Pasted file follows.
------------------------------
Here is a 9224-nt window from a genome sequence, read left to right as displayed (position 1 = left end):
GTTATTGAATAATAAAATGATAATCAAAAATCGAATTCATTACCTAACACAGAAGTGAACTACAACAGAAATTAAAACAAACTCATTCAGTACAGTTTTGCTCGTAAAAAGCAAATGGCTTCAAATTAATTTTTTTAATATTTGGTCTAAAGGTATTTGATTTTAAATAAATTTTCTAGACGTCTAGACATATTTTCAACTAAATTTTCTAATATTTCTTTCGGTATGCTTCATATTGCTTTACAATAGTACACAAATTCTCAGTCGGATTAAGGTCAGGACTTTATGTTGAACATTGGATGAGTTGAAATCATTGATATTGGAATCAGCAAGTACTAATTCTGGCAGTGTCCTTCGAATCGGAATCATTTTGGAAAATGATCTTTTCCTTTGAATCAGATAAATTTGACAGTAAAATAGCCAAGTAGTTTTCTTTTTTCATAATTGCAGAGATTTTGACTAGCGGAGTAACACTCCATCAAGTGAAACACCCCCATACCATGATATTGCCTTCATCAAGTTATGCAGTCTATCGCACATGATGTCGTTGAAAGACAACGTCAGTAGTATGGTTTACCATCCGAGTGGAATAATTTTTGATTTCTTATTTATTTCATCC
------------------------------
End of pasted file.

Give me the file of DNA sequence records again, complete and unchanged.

Here is a 9224-nt window from a genome sequence, read left to right as displayed (position 1 = left end):
GTTATTGAATAATAAAATGATAATCAAAAATCGAATTCATTACCTAACACAGAAGTGAACTACAACAGAAATTAAAACAAACTCATTCAGTACAGTTTTGCTCGTAAAAAGCAAATGGCTTCAAATTAATTTTTTTAATATTTGGTCTAAAGGTATTTGATTTTAAATAAATTTTCTAGACGTCTAGACATATTTTCAACTAAATTTTCTAATATTTCTTTCGGTATGCTTCATATTGCTTTACAATAGTACACAAATTCTCAGTCGGATTAAGGTCAGGACTTTATGTTGAACATTGGATGAGTTGAAATCATTGATATTGGAATCAGCAAGTACTAATTCTGGCAGTGTCCTTCGAATCGGAATCATTTTGGAAAATGATCTTTTCCTTTGAATCAGATAAATTTGACAGTAAAATAGCCAAGTAGTTTTCTTTTTTCATAATTGCAGAGATTTTGACTAGCGGAGTAACACTCCATCAAGTGAAACACCCCCATACCATGATATTGCCTTCATCAAGTTATGCAGTCTATCGCACATGATGTCGTTGAAAGACAACGTCAGTAGTATGGTTTACCATCCGAGTGGAATAATTTTTGATTTCTTATTTATTTCATCC